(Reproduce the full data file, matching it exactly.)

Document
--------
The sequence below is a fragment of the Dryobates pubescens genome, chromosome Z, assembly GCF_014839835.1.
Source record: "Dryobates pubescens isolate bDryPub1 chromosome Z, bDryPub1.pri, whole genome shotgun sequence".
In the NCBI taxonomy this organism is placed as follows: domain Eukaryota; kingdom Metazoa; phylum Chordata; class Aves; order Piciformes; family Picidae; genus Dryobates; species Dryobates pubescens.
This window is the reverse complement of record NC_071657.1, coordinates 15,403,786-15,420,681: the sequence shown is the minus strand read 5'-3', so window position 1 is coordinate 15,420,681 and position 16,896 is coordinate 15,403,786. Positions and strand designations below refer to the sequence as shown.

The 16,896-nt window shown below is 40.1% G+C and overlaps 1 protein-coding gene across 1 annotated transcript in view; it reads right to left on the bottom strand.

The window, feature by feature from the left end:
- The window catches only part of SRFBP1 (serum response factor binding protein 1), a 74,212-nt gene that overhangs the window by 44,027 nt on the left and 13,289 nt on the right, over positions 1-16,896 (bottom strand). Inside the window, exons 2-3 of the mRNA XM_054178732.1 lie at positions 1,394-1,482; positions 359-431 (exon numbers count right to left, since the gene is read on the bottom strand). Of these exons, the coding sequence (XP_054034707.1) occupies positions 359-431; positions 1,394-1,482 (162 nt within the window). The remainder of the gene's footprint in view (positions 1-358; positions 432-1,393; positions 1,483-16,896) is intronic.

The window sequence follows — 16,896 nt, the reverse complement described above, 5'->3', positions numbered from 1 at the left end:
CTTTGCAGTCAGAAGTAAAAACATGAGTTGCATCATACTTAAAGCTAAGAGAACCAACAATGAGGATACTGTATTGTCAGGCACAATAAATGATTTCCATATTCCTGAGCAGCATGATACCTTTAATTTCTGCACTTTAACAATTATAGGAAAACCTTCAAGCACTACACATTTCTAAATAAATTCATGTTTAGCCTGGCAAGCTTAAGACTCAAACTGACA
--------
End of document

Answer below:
The sequence below is a fragment of the Dryobates pubescens genome, chromosome Z, assembly GCF_014839835.1.
Source record: "Dryobates pubescens isolate bDryPub1 chromosome Z, bDryPub1.pri, whole genome shotgun sequence".
In the NCBI taxonomy this organism is placed as follows: domain Eukaryota; kingdom Metazoa; phylum Chordata; class Aves; order Piciformes; family Picidae; genus Dryobates; species Dryobates pubescens.
This window is the reverse complement of record NC_071657.1, coordinates 15,403,786-15,420,681: the sequence shown is the minus strand read 5'-3', so window position 1 is coordinate 15,420,681 and position 16,896 is coordinate 15,403,786. Positions and strand designations below refer to the sequence as shown.

The 16,896-nt window shown below is 40.1% G+C and overlaps 1 protein-coding gene across 1 annotated transcript in view; it reads right to left on the bottom strand.

The window, feature by feature from the left end:
- The window catches only part of SRFBP1 (serum response factor binding protein 1), a 74,212-nt gene that overhangs the window by 44,027 nt on the left and 13,289 nt on the right, over positions 1-16,896 (bottom strand). Inside the window, exons 2-3 of the mRNA XM_054178732.1 lie at positions 1,394-1,482; positions 359-431 (exon numbers count right to left, since the gene is read on the bottom strand). Of these exons, the coding sequence (XP_054034707.1) occupies positions 359-431; positions 1,394-1,482 (162 nt within the window). The remainder of the gene's footprint in view (positions 1-358; positions 432-1,393; positions 1,483-16,896) is intronic.

The window sequence follows — 16,896 nt, the reverse complement described above, 5'->3', positions numbered from 1 at the left end:
CTTTGCAGTCAGAAGTAAAAACATGAGTTGCATCATACTTAAAGCTAAGAGAACCAACAATGAGGATACTGTATTGTCAGGCACAATAAATGATTTCCATATTCCTGAGCAGCATGATACCTTTAATTTCTGCACTTTAACAATTATAGGAAAACCTTCAAGCACTACACATTTCTAAATAAATTCATGTTTAGCCTGGCAAGCTTAAGACTCAAACTGACA